- "Everything through love, nothing through force" is one of the many statements attributed to St Francis de Sales whose value remains considerable even in our own time. And earlier this week, in his ad limina address to the bishops of Laos and Cambodia, the Pope took it unto himself. "Jesus is the Good News for the men and women of every time and place in their search for the meaning of existence and for the truth of their own humanity,'" B16 said, "and in her announcement to all peoples, the church does not wish to impose herself but to bear witness to her respect for human beings and for the society in which she lives." Going on to note that dialogue with other faiths in the majority-Buddhist countries can only proceed "with a solidly founded Christian faith," the Pope exhorted the visiting prelates that, as "they eloquently highlight God's love for all human beings with distinction... it is very important that the Church's charitable work maintains all of its splendor and does not become just another form of social assistance."
- And, finally, the stars were out in force last night for Cardinal William Keeler's appreciation dinner in the Baltimore Convention Center. As the hometown Orioles lost another one next door at Camden Yards, retired auxiliary Bishop William Newman joked -- and, with the O's 24 games back in the AL East, maybe rightly -- that more of the faithful had come downtown for their outgoing archbishop than for the ballgame. Leading the lauds to his much-beloved predecessor, who formally hands him the reins of the Premier See on 1 October, incoming Archbishop Edwin O'Brien said that "You can't retire experience -- you must use it. Nor can you retire goodness or kindness." "I hope you can manage a day off here or there in the months and years ahead," the 14th successor of John Carroll told the 13th, "but not too many." Clearly, Rome agrees; in his own remarks, Keeler announced that, at the request of the Holy See, he will step up his involvement in international ecumenical and interreligious affairs, beginning next month at the next round of Catholic-Orthodox dialogue in Ravenna. He'll also remain the American hierarchy's top liaison for Catholic-Jewish relations. As the crowd of 2,000 -- headlined by Archbishop Donald Wuerl of Washington, Maryland Governor Martin O'Malley and the cardinal's sister, Julia, in from Toronto for the event -- looked on, a half-hour tribute video ended with a greeting from Keeler's longtime friend and sidekick, Cardinal Theodore McCarrick, whose excuse for his absence underscored that, indeed, there's life after retirement: "I'm in the Arctic Ocean," the Ted said, "probably eating raw fish, while you're eating all kinds of good stuff in Baltimore." McCarrick -- who's racked up more air miles than ever since leaving the DC church to Wuerl's care 15 months ago -- is serving as papal legate to a weeklong symposium in Greenland on "Religion, Science and the Environment" sponsored by the Ecumenical Patriarchate of Constantinople.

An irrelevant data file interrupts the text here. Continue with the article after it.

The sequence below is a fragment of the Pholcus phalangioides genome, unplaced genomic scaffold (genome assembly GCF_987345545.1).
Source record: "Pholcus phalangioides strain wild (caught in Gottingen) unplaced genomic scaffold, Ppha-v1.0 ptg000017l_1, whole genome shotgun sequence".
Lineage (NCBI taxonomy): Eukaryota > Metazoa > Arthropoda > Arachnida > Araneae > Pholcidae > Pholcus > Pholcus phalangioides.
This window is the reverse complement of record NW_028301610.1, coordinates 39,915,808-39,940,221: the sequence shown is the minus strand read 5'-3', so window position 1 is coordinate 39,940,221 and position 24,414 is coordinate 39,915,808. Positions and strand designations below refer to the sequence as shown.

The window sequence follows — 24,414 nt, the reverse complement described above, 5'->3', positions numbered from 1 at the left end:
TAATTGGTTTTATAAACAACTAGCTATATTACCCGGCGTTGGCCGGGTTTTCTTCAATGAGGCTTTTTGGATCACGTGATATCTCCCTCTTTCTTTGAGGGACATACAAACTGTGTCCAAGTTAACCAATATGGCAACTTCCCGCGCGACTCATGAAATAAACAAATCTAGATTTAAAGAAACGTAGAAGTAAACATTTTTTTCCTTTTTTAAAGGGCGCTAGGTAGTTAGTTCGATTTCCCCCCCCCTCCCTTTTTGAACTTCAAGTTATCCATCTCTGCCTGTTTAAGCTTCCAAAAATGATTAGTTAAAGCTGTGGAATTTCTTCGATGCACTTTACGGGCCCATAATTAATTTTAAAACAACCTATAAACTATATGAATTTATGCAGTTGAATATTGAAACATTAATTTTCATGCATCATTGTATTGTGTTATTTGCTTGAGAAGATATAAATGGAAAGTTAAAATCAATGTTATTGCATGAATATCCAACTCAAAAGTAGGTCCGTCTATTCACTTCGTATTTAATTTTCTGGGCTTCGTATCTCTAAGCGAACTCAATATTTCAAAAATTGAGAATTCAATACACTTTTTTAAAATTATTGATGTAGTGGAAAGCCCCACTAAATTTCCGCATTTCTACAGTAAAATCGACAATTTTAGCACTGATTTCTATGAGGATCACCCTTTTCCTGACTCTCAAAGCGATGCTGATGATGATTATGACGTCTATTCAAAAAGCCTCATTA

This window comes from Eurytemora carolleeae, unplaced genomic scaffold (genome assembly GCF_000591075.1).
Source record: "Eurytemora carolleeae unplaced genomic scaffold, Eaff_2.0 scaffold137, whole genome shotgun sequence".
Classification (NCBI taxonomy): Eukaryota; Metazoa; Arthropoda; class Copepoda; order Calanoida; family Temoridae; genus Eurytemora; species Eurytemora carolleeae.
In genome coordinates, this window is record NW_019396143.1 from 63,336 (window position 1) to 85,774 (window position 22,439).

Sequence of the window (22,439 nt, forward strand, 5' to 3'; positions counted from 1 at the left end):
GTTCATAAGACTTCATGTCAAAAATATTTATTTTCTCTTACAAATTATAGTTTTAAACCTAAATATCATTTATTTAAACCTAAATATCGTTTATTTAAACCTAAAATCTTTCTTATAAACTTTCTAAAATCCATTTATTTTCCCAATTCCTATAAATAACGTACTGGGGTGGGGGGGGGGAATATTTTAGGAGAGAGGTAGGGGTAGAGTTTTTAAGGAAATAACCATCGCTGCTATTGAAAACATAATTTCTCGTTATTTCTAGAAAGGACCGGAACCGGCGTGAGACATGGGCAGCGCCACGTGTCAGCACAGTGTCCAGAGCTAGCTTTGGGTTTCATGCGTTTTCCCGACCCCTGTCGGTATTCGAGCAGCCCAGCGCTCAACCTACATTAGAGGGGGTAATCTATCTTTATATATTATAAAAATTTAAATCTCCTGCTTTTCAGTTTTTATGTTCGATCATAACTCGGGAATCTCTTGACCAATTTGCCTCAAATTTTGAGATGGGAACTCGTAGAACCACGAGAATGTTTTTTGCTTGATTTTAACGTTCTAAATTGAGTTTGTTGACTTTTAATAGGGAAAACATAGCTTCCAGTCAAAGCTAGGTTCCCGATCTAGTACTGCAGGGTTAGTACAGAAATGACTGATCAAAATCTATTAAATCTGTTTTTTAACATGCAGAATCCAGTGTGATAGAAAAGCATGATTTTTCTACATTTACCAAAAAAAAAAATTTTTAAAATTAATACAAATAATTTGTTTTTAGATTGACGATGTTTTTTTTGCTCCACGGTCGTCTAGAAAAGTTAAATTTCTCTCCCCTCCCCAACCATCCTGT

Just a thought. Happy Friday to one and all.
PHOTO: REUTERS/Leonhard Foeger